Monday, January 02, 2006

New Canada Election poll 2006: Globe and Mail / CTV / Strategic Counsel

Can we trust the latest Globe and Mail / CTV / Strategic Counsel poll (released January 2)? Sometimes, the numbers just don't add up. In this case, Strategic Counsel's latest election poll does just that.
  • Canada: 1,000 (3.2)
  • Quebec: 248 (6.3)
  • Rest of Canada: 753 (3.6)
  • Ontario: 568 (5.0)
  • West: 297 (5.7)
  • B.C.: 133
How the hell do these numbers add up to anything? Adding any combination of these numbers to try to reach the sample size of 1,000 is fruitless. The only numbers which make sense are if you add Quebec with the Rest of Canada (but even then, you end up with 1,001 and not 1,000).

ANOTHER THOUGHT: "Findings have been rolled up and analyzed over a three-day period. Interviews were conducted between Dec. 31 and Jan. 1." Something must not be right here. Dec. 31 to Jan. 1 is a two day, not three day, period. On second thought: I suppose if you count today, it would be correct in saying that they were rolled up over a three day period. My bad.

AND ANOTHER THOUGHT: Is the Strategic Counsel even polling the Atlantic region? From what I have seen - no. Not in the poll, and not in any past polls that I can remember.

Which begs the question: can such a poll even be trusted?

7 comments:

Patrick said...

A 1000 person poll does not just poll 1000 persons across the country. It might, for example, poll 1500, and then weight each part of the country for the proportion of seats they have in Parliament to come up with the 1000 figure. That is why adding Ontario plus the west plus Quebec doesn't add up to 1000.

They then report the numbers according to statistical significance. That is why the North (with only three seats where, in theory, one person represents the entire territory of Nunavut in the poll) is not reported. That is likely also why Atlantic is not reported.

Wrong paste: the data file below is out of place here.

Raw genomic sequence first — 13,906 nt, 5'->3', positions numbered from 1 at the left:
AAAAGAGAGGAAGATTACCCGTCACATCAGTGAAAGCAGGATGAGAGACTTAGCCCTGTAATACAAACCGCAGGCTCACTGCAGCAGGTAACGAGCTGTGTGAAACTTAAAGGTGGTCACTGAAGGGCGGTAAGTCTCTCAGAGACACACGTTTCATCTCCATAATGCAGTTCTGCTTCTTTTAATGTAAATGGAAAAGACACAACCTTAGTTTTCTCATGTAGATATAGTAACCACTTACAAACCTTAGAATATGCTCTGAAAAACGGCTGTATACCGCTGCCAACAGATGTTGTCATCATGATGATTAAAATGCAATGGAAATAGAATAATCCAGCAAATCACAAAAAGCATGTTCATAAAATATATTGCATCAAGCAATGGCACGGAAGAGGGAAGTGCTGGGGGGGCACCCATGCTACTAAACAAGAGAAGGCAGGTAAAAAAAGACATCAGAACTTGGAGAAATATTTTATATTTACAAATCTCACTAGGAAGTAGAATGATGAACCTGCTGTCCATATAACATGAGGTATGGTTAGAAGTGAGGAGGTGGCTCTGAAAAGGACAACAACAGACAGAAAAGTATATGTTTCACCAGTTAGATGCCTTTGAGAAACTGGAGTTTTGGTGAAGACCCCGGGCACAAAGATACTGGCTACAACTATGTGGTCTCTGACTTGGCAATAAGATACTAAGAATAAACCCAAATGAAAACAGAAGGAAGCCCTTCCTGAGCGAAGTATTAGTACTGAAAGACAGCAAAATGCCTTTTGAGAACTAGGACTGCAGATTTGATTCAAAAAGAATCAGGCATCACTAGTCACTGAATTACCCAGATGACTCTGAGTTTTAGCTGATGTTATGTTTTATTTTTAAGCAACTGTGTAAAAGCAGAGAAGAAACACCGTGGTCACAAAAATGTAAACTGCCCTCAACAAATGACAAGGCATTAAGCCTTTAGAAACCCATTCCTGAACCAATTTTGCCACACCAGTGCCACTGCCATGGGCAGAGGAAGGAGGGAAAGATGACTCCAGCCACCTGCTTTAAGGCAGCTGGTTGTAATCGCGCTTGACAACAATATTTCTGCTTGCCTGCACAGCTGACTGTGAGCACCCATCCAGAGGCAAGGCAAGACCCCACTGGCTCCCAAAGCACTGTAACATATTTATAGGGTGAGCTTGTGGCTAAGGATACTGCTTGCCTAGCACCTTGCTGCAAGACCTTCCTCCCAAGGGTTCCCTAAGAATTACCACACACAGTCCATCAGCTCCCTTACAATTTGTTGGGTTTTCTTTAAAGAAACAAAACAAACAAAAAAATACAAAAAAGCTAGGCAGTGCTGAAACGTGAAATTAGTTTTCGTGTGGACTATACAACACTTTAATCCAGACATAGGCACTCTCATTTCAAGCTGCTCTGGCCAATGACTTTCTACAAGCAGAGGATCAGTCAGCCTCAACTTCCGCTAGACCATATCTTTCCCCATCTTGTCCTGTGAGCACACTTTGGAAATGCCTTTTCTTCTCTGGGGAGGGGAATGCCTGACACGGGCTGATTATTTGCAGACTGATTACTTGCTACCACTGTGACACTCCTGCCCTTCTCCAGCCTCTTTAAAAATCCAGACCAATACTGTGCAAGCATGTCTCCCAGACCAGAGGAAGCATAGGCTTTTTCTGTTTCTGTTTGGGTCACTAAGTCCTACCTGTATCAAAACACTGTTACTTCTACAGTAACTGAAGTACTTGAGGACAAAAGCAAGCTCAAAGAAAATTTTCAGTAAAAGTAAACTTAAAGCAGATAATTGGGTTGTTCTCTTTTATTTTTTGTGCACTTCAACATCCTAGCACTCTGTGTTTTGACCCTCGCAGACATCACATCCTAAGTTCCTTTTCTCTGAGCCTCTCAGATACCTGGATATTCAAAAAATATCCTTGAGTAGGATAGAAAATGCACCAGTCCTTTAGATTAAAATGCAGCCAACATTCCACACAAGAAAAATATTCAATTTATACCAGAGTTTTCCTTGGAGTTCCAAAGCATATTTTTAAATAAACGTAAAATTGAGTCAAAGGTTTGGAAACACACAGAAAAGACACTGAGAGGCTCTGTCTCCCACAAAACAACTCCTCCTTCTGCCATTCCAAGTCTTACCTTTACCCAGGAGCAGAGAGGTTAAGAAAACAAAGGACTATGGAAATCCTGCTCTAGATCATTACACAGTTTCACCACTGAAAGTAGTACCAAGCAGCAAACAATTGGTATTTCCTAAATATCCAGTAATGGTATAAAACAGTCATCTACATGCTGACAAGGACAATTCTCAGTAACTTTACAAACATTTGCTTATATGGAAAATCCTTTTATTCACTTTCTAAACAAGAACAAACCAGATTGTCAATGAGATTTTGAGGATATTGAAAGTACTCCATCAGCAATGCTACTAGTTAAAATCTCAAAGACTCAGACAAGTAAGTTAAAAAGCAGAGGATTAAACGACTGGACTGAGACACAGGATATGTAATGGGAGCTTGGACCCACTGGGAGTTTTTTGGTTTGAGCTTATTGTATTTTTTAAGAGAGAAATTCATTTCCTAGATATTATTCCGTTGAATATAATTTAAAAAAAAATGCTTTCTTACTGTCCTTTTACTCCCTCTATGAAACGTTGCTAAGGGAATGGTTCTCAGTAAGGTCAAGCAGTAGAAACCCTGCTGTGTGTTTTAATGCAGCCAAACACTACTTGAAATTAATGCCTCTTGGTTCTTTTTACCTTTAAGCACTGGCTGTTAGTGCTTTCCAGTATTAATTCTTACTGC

When they have a part of Canada where there is greater interest, they can choose to poll a larger number. For example, they polled 568 in Ontario, whereas their share of the national population would have warranted 335 in a poll of 1000.

That doesn't explain why they reported B.C. (133 is not a significant number) and not Atlantic (where the number for the four Atlantic provinces would have been about 16%.

Basic polling theory indicates that the only two numbers which have any sort of reliability for prediction are those for Canada as a whole and for the Rest of Canada. Everything else is just data.

With regard to the three day period, the interviews were over a two day period, but "the findings have been rolled up and analyzed over a three-day period", so the analysis was today.

Jonathan said...

Thanks for clearing things up Patrick.

I don't get why they don't report Atlantic Canada though...or make it appear as though they don't report it.

I guess I was jumping the gun based on the little information the CTV poll gave me. Strategic Counsel still hasn't posted their raw numbers yet.

Patrick said...

The Maritimes number can be extrapolated from what has been reported, since it's the only set that hasn't been reported. This is what I came up with on my spreadsheet - likely within a 1/2 point of actual in each instance.

Conservatives 36.5
Liberals 38
NDP 19.5
Green 6

I know it doesn't add up to 100 - the original numbers didn't either. But it gives you a good approximation.